Tourism, Landscape, and the Irish Character: British Travel Writers in Pre-Famine Ireland
Picturesque but poor, abject yet sublime in its Gothic melancholy, the Ireland perceived by British visitors during the eighteenth and nineteenth centuries did not fit their ideas of progress, propriety, and Protestantism. The rituals of Irish Catholicism, the lamentations of funeral wakes, the Irish language they could not comprehend, even the landscapes were all strange to tourists from England, Wales, and Scotland. Overlooking the acute despair in England’s own industrial cities, these travelers opined in their writings that the poverty, bog lands, and ill-thatched houses of rural Ireland indicated moral failures of the Irish character.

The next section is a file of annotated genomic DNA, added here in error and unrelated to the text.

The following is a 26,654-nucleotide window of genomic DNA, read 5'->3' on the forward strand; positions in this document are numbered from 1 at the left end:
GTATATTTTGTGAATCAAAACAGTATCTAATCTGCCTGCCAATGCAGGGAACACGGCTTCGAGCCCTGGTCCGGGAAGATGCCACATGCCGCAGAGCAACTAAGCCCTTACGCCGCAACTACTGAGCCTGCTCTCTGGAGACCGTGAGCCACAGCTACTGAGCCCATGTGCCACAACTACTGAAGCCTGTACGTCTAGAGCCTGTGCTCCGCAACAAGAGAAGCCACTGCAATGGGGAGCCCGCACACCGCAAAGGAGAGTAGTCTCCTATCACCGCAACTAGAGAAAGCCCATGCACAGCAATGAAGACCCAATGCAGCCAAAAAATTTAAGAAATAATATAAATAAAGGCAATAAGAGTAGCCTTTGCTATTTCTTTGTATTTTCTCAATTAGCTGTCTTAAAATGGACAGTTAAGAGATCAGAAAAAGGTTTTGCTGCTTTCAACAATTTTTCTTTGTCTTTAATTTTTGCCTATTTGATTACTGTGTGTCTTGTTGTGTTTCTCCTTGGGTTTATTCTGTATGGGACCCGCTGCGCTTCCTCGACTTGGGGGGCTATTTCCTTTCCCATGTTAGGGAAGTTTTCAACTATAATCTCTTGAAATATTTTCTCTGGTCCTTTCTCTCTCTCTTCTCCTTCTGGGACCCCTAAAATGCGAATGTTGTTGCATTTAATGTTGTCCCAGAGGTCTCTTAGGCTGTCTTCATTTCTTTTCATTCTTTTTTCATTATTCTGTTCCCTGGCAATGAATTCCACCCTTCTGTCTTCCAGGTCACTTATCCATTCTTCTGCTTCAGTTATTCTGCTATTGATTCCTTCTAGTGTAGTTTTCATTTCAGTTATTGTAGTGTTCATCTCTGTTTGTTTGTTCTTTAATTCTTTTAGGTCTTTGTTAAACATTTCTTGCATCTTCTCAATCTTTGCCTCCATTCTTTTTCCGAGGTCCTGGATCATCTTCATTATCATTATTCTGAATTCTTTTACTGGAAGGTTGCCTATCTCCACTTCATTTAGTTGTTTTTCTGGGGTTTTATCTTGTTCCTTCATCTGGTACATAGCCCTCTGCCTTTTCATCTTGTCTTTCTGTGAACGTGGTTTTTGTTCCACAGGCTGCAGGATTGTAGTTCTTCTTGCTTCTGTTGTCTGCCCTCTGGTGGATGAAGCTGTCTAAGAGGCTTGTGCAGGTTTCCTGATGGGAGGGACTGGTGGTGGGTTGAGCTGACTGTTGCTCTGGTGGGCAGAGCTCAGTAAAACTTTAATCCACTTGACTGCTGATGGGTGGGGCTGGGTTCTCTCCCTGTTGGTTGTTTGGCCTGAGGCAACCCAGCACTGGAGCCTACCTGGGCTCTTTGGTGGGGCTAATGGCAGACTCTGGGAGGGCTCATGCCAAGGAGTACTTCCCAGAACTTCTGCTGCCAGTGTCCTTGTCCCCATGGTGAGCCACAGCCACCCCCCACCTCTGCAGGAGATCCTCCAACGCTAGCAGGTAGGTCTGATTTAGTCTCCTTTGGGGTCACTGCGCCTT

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40 Ritchie insisted that what the Irishman needed most was not political liberty ,
the abolition of tithes , or repeal of the Union , but “ in a single word . . . HOPE . ” It
was hope , Ritchie argued , that gave the English peasant ambition . He could ...
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Picturesque Tourism in Ireland
Putting Paddy in the Picture
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